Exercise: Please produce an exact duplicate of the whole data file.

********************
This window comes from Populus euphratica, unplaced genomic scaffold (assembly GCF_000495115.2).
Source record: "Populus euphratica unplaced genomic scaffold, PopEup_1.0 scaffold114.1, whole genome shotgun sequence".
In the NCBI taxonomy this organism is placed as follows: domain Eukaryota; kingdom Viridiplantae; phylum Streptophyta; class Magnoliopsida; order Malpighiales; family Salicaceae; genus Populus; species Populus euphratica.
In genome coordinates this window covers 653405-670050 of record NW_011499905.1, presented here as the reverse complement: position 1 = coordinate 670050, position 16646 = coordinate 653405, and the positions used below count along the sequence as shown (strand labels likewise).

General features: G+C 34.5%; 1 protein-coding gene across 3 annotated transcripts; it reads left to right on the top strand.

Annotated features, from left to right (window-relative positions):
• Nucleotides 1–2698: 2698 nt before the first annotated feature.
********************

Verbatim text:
This window comes from Populus euphratica, unplaced genomic scaffold (assembly GCF_000495115.2).
Source record: "Populus euphratica unplaced genomic scaffold, PopEup_1.0 scaffold114.1, whole genome shotgun sequence".
In the NCBI taxonomy this organism is placed as follows: domain Eukaryota; kingdom Viridiplantae; phylum Streptophyta; class Magnoliopsida; order Malpighiales; family Salicaceae; genus Populus; species Populus euphratica.
In genome coordinates this window covers 653405-670050 of record NW_011499905.1, presented here as the reverse complement: position 1 = coordinate 670050, position 16646 = coordinate 653405, and the positions used below count along the sequence as shown (strand labels likewise).

General features: G+C 34.5%; 1 protein-coding gene across 3 annotated transcripts; it reads left to right on the top strand.

Annotated features, from left to right (window-relative positions):
• Nucleotides 1–2698: 2698 nt before the first annotated feature.